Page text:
will cgi models help diversity?

Balmain have used three computer-generated models for their new campaign. Why?

by Felix Petty
31 August 2018, 2:28pm

Image via Instagram

Balmain has cast three new faces -- Margot, Zhi and Shudu -- in the new campaign for their Bbox bag. Balmain usually make do with an assorted selection of Jenners, Hadids, Kardashians, and a couple of very expensive looking “regular” models. But these aren’t any old regular new faces to join the #balmainarmy. Margot, Zhi and Shuddu are CGI avatars created by British photographer Cameron-James Wilson.

You might remember Shudu, and the controversy that surrounded her, when she launched. She caused a stir because there are limited opportunities for dark skinned black models in fashion anyway -- without competition from a CGI version who doesn’t give a shit about getting paid. Cameron-James Wilson explained to Harper’s Bazaar at the time that Shudu “Represents a lot of the real models of today. There’s a big kind of movement with dark skin models, so she represents them and is inspired by them."

But the problem is that this kind of stunt doesn’t really do anything to help that movement of dark-skinned models. Margot, as Balmain Creative Director Olivier Rousteing puts it, is his idealised French girl. Zhi, meanwhile, is a Chinese rock’n’roll David Bowie. “Being unique is really important,” he told Refinery29, “because everyone has their own personality.”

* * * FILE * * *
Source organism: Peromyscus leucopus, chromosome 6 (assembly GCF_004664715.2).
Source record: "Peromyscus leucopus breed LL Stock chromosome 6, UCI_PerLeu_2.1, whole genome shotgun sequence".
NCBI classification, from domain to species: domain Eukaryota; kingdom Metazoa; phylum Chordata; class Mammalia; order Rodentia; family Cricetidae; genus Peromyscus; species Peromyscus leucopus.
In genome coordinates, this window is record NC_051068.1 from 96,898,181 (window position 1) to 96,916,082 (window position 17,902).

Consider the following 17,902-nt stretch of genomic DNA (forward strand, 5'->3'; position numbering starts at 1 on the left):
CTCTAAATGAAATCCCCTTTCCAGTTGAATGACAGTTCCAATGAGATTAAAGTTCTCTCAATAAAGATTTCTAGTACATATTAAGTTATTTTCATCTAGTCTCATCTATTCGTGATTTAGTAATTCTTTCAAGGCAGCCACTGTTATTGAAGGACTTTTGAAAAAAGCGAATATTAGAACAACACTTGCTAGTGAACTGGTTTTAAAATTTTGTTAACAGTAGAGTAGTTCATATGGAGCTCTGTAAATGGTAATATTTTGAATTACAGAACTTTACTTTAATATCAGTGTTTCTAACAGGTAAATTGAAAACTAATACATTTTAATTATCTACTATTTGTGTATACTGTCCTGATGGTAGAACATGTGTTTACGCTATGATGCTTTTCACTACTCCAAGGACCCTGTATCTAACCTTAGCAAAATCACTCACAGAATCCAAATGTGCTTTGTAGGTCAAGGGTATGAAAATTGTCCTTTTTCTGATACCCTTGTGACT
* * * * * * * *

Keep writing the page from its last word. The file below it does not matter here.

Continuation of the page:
Robots are coming for our jobs. And they are predominantly coming for women’s jobs. And they are predominantly being designed by white men. Shudu and Zhi are purely Cameron’s fantasies; idealised visions of black women, Chinese women, programmed and created and run through with his biases and tastes.

The gap between luxury fashion and technology is shrinking -- Balenciaga put USBs in their new trainers -- but it still finds few expressions that manage to amplify both. It always ends up feeling a little gimmicky. Lil Miquela, for a lil moment, was kind of interesting, but only because of what her existence revealed about the banality of ”real” influencers. But what about CGI models? Well despite Cameron and Olivier’s argument that Zhi and Shudu will increase diversity it’s hard to see how it actually will. At its roots all this does is take jobs, and money, away from real models of colour and gives those jobs and money to a white photographer.

This article originally appeared on i-D UK.

diversity in fashion
cameron james wilson